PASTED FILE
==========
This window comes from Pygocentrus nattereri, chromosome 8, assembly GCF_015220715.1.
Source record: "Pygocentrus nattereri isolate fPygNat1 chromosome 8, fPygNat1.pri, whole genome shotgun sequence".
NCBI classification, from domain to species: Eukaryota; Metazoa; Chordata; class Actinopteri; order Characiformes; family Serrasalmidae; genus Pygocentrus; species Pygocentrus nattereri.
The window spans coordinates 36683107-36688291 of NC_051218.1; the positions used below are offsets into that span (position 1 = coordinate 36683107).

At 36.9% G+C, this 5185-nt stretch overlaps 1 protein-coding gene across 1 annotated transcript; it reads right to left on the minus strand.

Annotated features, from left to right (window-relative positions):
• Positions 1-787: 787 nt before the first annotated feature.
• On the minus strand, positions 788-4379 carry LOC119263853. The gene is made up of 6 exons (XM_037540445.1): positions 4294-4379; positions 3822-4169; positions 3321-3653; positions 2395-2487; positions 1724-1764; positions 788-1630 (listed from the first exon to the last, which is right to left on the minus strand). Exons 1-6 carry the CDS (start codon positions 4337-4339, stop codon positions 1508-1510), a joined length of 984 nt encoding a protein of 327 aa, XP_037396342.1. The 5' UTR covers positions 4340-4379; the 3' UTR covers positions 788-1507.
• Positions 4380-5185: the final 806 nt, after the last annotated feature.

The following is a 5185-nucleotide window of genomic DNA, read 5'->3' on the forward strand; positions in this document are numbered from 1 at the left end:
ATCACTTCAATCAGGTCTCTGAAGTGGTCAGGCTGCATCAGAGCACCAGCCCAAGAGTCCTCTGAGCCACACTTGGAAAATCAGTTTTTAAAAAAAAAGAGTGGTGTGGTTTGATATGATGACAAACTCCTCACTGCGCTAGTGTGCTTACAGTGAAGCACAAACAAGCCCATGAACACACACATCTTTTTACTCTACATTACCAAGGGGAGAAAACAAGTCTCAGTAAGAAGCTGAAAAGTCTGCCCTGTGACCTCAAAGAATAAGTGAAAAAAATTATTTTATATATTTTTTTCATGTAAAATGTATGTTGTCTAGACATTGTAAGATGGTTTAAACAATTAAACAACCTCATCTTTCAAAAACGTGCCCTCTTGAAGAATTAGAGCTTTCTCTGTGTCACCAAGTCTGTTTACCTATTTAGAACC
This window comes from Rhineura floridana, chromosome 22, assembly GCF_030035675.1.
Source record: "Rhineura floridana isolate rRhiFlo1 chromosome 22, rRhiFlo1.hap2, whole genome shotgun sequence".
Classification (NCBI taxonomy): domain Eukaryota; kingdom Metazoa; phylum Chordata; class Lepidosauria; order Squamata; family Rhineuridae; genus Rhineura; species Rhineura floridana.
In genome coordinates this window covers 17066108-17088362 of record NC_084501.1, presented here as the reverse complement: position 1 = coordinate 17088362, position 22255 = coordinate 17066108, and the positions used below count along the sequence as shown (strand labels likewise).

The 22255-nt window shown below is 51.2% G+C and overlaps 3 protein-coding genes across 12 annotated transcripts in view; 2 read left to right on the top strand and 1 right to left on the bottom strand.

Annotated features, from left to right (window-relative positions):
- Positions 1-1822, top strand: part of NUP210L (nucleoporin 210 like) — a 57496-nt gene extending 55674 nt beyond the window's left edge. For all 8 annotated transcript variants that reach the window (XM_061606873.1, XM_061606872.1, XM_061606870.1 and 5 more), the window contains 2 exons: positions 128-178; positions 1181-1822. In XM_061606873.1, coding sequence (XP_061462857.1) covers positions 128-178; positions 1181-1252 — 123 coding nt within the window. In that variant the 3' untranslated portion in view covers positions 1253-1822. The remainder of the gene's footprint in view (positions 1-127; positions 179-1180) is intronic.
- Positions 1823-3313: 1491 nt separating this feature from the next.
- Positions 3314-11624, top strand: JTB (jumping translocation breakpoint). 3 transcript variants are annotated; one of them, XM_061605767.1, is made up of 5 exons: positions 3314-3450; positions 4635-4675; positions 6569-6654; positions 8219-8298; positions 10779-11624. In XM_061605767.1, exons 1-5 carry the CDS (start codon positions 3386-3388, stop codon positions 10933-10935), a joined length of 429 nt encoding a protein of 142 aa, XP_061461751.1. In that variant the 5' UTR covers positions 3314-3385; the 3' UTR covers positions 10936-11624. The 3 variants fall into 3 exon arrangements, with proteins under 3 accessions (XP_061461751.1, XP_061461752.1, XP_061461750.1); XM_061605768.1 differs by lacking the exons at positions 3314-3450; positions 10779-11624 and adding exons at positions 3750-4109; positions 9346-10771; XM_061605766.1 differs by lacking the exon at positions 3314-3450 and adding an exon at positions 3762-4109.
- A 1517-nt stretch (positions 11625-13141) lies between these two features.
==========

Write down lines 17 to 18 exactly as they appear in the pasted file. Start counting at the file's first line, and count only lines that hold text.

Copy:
Annotated features, from left to right (window-relative positions):
- Positions 1-1822, top strand: part of NUP210L (nucleoporin 210 like) — a 57496-nt gene extending 55674 nt beyond the window's left edge. For all 8 annotated transcript variants that reach the window (XM_061606873.1, XM_061606872.1, XM_061606870.1 and 5 more), the window contains 2 exons: positions 128-178; positions 1181-1822. In XM_061606873.1, coding sequence (XP_061462857.1) covers positions 128-178; positions 1181-1252 — 123 coding nt within the window. In that variant the 3' untranslated portion in view covers positions 1253-1822. The remainder of the gene's footprint in view (positions 1-127; positions 179-1180) is intronic.